Accordingly, it is one object of the present invention to provide a two part surgical fastener. It is another object of the present invention to provide a bioabsorbable surgical fastener.
It is yet another object of the present invention to provide a surgical fastener which permits elastic expansion of the retainer member.
These and further objects and advantages are achieved herein by providing a surgical fastener comprising:
(a) a fastener member comprising
(i) a backspan
(ii) at least two substantially parallel prongs extending substantially perpendicularly from the backspan
(iii) at least one barb on the distal end of each prong and
(b) a retainer member having
(i) a base
(ii) at least two columnar members, each columnar member having an aperture adapted to receive and retain the distal end of a respective one of the prongs, and slot means for allowing expansion of said aperture along the lengthwise direction of the retainer.
FIG. 1 shows a perspective view of the fastener and retainer;
FIG. 2 shows a top view of the fastener portion of the invention;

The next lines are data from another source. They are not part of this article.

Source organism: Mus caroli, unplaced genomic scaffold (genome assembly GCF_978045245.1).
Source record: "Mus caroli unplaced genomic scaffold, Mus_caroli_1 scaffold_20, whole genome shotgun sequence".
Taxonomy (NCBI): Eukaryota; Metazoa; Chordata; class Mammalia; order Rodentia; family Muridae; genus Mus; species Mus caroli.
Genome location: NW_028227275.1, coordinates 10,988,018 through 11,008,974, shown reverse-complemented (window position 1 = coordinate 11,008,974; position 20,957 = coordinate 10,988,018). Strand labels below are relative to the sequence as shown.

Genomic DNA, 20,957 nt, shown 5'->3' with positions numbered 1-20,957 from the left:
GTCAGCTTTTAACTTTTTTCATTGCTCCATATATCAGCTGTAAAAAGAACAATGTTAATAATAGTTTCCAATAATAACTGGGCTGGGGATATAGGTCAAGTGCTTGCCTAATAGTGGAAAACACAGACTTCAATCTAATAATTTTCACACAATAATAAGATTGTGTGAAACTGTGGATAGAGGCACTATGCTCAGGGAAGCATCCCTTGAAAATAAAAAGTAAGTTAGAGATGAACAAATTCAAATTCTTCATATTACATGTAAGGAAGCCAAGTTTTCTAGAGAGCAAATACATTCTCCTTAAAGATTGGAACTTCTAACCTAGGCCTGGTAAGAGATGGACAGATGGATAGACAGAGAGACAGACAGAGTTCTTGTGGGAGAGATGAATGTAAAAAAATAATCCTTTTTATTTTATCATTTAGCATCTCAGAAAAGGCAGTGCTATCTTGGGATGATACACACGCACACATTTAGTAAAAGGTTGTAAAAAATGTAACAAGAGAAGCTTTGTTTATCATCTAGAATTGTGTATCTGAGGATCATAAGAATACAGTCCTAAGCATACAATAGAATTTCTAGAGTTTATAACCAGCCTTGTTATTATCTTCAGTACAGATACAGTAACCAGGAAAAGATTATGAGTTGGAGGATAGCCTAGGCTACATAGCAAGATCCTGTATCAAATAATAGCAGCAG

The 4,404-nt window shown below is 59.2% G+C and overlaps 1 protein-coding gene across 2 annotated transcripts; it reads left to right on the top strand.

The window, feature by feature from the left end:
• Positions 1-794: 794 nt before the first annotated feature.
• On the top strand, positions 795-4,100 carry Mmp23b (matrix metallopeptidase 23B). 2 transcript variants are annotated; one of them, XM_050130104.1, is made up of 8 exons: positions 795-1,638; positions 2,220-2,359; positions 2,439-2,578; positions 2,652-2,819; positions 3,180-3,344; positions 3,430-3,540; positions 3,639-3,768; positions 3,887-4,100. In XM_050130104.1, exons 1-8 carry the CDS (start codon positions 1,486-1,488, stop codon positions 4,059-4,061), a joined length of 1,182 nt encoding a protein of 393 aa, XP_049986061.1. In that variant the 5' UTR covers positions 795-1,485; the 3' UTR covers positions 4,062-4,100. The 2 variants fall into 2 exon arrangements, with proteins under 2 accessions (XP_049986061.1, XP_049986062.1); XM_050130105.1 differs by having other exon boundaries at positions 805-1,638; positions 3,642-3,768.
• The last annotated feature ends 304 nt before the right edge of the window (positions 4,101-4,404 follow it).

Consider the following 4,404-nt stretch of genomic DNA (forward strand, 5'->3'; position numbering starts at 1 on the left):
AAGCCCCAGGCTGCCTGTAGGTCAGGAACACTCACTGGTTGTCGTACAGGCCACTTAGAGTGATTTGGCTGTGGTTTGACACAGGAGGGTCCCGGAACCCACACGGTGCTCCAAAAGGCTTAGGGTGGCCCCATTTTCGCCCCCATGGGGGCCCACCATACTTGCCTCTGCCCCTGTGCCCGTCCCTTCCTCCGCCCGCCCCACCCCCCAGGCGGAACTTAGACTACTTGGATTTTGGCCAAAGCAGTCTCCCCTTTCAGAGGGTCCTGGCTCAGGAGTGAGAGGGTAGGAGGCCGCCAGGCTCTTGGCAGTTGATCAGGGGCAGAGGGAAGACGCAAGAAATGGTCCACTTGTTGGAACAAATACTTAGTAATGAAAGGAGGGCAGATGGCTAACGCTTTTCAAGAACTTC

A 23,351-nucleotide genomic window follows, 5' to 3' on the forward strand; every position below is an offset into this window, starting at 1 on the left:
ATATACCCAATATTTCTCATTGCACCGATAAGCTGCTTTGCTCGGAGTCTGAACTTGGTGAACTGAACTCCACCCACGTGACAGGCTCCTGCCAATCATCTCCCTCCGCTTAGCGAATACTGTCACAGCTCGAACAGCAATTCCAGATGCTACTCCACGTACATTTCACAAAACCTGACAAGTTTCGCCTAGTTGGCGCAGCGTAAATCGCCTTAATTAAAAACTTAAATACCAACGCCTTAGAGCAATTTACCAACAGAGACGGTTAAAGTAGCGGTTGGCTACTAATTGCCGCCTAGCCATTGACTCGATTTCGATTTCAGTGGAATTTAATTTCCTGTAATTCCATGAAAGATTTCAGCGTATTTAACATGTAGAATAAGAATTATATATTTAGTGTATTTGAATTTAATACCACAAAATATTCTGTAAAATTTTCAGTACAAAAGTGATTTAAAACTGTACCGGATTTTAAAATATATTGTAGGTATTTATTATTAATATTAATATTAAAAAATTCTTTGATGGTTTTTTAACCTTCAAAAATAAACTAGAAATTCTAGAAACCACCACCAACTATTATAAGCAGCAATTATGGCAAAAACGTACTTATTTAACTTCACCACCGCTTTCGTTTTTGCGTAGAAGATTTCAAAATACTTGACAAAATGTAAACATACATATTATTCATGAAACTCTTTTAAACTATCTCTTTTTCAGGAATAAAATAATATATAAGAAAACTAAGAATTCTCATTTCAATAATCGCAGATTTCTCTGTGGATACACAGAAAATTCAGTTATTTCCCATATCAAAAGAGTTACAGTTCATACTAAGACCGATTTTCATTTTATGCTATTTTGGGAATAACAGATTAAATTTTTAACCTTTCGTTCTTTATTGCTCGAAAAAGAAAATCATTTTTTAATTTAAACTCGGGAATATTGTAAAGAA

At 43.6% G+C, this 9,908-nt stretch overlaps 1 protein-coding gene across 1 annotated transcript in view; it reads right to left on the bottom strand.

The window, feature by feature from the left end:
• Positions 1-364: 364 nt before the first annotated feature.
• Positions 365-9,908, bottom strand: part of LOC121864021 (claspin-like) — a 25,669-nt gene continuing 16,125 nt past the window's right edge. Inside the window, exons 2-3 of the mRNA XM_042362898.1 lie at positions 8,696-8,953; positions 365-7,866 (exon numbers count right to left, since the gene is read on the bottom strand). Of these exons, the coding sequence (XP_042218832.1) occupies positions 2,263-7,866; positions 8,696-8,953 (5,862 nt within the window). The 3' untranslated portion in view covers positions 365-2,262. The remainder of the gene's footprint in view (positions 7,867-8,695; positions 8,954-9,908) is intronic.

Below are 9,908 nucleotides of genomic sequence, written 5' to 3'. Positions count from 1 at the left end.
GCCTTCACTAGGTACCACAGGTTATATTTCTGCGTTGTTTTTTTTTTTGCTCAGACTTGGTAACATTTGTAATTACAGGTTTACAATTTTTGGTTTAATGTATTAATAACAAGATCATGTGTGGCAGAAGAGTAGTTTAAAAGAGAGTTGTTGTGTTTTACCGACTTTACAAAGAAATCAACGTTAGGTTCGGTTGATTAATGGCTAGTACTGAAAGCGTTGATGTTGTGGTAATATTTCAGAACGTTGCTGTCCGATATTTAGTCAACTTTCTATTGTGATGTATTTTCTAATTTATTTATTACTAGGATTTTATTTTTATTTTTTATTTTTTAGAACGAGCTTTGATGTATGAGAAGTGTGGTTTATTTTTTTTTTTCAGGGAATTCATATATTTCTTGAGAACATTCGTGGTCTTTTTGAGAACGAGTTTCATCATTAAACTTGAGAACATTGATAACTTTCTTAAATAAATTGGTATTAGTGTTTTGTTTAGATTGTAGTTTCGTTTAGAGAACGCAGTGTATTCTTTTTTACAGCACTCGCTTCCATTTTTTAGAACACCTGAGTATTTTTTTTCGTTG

FIG. 3 shows a side view of the fastener portion of the invention;
FIG. 4 shows a bottom view of the fastener portion of the invention;
FIG. 5 shows an edge view of the fastener portion of the invention;
FIG. 6 illustrates a cross sectional view of the retainer backspan;
FIG. 7 shows a top view of the retainer;
FIG. 8 shows a sectional side view of the retainer;
FIG. 9 shows a bottom view of the retainer; and
FIG. 10 shows a sectional view of the columnar member of the retainer.
Two part bioabsorbable fasteners of the type described herein are typically applied by an apparatus such as that described in U.S. Pat. No. 4,655,916 issued to Green, the contents of which are herein incorporated by reference.
The surgical fastener of the present invention generally comprises a unitary plastic like retainer having a longitudinal columnar extension with a longitudinal aperture for receiving the barbed distal end of a fastener prong. The retainer is adapted to be positioned on the distal side of the body tissue to be fastened. The columns each have at least one, and preferably two, longitudinally extending expansion slots on the lateral sides of the column for permitting the column to be transversely expandable about the aperture.